Self-Editing #7: Redundant Pleonasms

   Posted by: Faith   in Creating Coldcuts

…and yes, that title is an example of a pleonasm. In case you were about to point fingers. HAH!

So, what the heck is a pleonasm, anyway? Sounds to me like some kind of strange bacteria you’d go to the doctor to get medication for.

“Sorry, ma’am, but you have a serious case of the pleonasm virus. It’s been going around, so don’t worry, I’ll write you up a prescription for that…”

But that is NOT what a pleonasm is. Nay, a pleonasm is defined as such by the ever-reliable dictionary.com:


[plee-uh-naz-uhm] Show IPA


1. the use of more words than are necessary to express an idea; redundancy.

2. an instance of this, as free gift or true fact.

3. a redundant word or expression.

Ah… okay, now it’s making more sense. I think. Now, not to repeat myself (har har), but it appears that a pleonasm is a word or phrase that repeats itself.

This is really easy to do in first drafts, and I bet we all do it without thinking. Here are some more examples (redundancies in italics):

  • “It cost $10 dollars.”
  • “He saw it with his own eyes.”
  • “We got to the bar at around two a.m. in the morning.”
  • “The table was square in shape.”
  • “He yawned tiredly.”

Yes, I’m guilty of this… anyone else? Fortunately, this is really easy to cut out of the manuscript, though not always as easy to catch (that’s what critique partners are for!).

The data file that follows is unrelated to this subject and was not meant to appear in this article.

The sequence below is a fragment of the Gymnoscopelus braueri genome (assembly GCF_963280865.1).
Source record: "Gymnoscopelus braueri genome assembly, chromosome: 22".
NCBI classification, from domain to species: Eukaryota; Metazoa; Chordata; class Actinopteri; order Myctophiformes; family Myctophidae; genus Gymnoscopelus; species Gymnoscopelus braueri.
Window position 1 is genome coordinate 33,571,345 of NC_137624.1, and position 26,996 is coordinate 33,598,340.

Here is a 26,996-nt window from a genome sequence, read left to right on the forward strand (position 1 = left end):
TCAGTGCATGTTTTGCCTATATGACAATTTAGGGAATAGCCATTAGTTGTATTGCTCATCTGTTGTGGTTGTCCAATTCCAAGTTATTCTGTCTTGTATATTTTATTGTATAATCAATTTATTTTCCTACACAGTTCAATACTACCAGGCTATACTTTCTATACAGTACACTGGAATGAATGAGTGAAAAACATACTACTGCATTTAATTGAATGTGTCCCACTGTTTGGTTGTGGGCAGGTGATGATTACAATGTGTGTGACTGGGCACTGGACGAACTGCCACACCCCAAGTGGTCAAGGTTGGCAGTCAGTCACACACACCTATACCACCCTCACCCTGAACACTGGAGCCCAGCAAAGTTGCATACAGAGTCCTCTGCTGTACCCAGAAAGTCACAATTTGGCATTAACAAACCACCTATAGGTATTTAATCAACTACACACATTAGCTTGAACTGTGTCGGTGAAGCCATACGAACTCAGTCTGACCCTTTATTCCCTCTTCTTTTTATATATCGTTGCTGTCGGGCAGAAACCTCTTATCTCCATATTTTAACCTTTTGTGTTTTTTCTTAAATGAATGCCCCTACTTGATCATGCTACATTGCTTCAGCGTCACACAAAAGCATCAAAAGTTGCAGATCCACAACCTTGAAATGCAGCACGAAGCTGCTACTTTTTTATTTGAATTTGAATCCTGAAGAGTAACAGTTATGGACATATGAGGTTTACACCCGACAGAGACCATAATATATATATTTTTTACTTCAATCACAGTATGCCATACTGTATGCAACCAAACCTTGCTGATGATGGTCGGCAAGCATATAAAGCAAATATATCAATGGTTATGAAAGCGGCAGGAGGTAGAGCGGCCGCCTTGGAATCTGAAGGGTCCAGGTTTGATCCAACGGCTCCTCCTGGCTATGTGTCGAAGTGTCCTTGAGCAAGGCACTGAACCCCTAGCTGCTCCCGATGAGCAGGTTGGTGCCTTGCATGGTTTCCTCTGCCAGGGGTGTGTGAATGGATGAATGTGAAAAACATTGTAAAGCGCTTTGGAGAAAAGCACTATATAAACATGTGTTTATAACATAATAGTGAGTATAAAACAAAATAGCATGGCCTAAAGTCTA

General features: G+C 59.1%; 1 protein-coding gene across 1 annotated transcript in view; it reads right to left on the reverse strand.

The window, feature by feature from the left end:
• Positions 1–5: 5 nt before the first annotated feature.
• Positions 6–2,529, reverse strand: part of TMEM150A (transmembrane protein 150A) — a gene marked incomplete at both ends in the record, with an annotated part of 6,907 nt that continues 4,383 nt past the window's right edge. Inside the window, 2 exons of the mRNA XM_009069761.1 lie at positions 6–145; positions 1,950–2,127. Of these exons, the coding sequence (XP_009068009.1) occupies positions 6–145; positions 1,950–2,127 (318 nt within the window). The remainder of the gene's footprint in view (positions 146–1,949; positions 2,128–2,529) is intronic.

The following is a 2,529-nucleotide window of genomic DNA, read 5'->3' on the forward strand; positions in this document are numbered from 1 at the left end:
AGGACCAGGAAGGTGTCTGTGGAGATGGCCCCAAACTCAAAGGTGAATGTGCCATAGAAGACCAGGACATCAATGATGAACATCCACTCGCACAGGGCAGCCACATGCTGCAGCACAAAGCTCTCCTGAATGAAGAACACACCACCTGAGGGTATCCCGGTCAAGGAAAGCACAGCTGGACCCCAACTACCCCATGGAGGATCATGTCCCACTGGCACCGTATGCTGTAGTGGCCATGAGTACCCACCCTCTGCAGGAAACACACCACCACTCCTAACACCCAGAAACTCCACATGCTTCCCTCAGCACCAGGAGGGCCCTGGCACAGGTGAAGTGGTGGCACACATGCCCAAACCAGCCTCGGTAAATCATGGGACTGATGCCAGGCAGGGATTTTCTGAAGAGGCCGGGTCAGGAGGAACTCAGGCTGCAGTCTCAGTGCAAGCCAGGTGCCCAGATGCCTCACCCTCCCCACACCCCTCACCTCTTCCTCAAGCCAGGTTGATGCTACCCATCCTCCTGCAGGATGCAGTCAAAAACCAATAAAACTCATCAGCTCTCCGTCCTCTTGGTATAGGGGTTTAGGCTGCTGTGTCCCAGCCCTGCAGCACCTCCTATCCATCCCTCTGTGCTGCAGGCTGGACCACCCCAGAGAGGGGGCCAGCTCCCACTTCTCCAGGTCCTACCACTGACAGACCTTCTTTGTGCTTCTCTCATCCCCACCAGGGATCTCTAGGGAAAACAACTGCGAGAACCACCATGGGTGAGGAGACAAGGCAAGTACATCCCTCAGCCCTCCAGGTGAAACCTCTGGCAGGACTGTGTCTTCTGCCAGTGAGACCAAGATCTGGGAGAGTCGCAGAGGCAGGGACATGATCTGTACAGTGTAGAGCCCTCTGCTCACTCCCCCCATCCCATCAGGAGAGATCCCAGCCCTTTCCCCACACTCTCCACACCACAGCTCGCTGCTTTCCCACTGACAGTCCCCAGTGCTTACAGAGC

As always, thanks to the lovely agent Kelly Mortimer for inspiring this post and the others in the self-editing series. Her grammar guide made me think long and hard about certain things in my own work, and I wondered whether others had similar issues… so hopefully you’re learning things along with me! :)

This entry was posted on Saturday, September 4th, 2010 at 5:20 am and is filed under Creating Coldcuts. You can follow any responses to this entry through the RSS 2.0 feed. You can leave a response, or trackback from your own site.

4 comments so far


Hahaa, yes, pleonasm does sound like a nasty, invisible bug. Thanks for teaching me something new today!

September 4th, 2010 at 11:29 am

I used to be a bad one for, “she nodded her head.” Now I mercilessly cut those from others’ writing.

September 4th, 2010 at 8:01 pm

Oh dear! I’m sure I’m very guilty of this. Must go take a peek at all my writing to edit all my pleonistic (is that a word?) tendencies!

September 7th, 2010 at 10:52 am

Jessica — You’re welcome! I just learned the word when I was writing it… haha.

Barbara — Oh man, that’s a bad one for me too. I’ve cut plenty of those lately… *shudder*

Bethany — Ooh, if you use lots of pleonasms, does that make you pleonistic? It *sounds* right, and if it’s not a word, it should be!

September 7th, 2010 at 3:22 pm

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